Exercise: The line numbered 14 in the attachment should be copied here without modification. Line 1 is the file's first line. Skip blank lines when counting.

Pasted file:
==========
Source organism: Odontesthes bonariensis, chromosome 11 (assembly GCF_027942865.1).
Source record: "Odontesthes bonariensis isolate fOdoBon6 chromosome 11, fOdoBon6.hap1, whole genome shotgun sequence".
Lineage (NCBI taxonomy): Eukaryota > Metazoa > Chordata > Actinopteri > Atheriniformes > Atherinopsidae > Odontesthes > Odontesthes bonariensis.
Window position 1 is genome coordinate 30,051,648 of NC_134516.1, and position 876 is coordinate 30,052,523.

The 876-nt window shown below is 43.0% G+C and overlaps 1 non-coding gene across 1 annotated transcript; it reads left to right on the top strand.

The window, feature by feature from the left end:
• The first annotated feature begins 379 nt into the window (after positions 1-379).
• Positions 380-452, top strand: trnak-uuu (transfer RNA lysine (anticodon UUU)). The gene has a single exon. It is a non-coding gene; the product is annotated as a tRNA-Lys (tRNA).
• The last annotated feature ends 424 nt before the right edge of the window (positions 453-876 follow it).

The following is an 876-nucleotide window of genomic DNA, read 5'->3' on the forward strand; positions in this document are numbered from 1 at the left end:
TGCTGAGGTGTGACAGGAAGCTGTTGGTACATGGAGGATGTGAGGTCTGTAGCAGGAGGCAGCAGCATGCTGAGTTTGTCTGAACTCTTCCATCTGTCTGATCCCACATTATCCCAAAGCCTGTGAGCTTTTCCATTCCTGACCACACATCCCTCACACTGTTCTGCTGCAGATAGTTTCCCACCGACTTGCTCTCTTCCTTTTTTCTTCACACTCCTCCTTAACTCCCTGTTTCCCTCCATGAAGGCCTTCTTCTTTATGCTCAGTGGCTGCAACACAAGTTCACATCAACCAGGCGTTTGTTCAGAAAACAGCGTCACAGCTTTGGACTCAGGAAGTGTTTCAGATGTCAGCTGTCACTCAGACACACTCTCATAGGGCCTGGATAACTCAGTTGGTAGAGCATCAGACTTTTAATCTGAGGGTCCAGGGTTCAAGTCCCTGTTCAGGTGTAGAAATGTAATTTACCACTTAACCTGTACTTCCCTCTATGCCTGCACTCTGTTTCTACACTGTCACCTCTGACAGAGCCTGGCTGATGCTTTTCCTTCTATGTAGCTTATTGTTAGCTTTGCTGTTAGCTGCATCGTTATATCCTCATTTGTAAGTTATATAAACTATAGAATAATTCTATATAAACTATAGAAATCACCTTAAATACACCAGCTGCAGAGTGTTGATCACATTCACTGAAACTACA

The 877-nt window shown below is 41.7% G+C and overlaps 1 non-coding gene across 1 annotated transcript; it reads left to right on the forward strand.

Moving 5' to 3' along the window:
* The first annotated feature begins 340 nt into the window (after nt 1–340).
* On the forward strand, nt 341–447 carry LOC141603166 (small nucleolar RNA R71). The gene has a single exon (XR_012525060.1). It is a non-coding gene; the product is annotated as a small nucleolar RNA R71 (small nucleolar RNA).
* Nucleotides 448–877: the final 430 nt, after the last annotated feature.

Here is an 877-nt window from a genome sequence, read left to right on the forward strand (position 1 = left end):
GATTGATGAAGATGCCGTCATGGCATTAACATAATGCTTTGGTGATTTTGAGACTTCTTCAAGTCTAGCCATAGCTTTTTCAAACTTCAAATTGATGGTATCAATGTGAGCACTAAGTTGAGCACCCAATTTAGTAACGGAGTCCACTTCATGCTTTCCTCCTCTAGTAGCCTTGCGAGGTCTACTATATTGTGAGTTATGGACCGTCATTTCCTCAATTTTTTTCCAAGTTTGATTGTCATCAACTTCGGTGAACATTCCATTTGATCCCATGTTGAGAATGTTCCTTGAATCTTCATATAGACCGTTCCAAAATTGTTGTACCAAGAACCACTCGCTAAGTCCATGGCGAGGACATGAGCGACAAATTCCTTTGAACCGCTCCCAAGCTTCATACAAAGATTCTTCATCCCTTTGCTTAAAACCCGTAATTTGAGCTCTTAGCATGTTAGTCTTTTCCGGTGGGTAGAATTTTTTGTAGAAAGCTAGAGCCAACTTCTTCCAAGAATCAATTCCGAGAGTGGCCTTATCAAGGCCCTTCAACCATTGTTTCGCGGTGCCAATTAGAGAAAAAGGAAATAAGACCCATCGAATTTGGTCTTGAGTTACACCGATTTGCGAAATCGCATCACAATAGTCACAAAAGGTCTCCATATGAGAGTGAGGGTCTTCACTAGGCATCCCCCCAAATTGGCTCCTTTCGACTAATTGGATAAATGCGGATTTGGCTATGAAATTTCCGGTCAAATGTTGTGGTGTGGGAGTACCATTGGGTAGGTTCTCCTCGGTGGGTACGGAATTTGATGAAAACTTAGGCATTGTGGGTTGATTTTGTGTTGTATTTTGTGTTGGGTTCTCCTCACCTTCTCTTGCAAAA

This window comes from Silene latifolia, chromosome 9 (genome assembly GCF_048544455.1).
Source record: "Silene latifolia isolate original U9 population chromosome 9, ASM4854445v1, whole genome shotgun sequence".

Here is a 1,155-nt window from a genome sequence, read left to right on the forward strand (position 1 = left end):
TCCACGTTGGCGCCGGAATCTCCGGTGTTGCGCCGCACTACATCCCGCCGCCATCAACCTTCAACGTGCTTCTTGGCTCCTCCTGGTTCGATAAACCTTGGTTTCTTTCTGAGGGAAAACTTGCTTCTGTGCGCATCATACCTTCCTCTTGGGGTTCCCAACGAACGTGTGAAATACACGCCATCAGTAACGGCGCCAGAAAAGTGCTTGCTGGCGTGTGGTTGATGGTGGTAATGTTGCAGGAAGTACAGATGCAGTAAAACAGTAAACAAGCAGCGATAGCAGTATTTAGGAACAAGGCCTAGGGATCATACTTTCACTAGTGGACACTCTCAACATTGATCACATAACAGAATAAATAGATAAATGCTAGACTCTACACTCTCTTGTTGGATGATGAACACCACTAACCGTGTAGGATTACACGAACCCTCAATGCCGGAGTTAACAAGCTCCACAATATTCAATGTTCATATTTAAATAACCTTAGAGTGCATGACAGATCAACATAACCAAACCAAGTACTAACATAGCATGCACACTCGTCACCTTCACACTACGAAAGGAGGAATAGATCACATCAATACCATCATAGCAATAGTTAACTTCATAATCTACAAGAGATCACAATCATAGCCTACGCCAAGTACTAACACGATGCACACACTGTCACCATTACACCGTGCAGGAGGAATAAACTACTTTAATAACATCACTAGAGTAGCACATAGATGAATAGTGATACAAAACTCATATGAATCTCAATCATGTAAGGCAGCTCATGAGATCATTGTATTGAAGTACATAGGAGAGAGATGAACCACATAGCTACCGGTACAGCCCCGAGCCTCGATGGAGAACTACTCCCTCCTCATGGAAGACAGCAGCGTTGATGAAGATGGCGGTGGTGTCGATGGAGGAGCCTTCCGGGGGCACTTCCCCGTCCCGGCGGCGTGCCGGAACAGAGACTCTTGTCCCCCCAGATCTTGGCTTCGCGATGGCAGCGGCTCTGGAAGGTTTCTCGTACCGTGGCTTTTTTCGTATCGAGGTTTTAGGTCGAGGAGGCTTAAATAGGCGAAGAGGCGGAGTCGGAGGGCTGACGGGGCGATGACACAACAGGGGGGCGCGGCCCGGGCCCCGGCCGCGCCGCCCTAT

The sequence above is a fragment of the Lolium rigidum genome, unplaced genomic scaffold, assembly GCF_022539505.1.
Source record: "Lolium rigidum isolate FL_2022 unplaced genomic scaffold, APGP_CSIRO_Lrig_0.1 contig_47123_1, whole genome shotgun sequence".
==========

* The first annotated feature begins 340 nt into the window (after nt 1–340).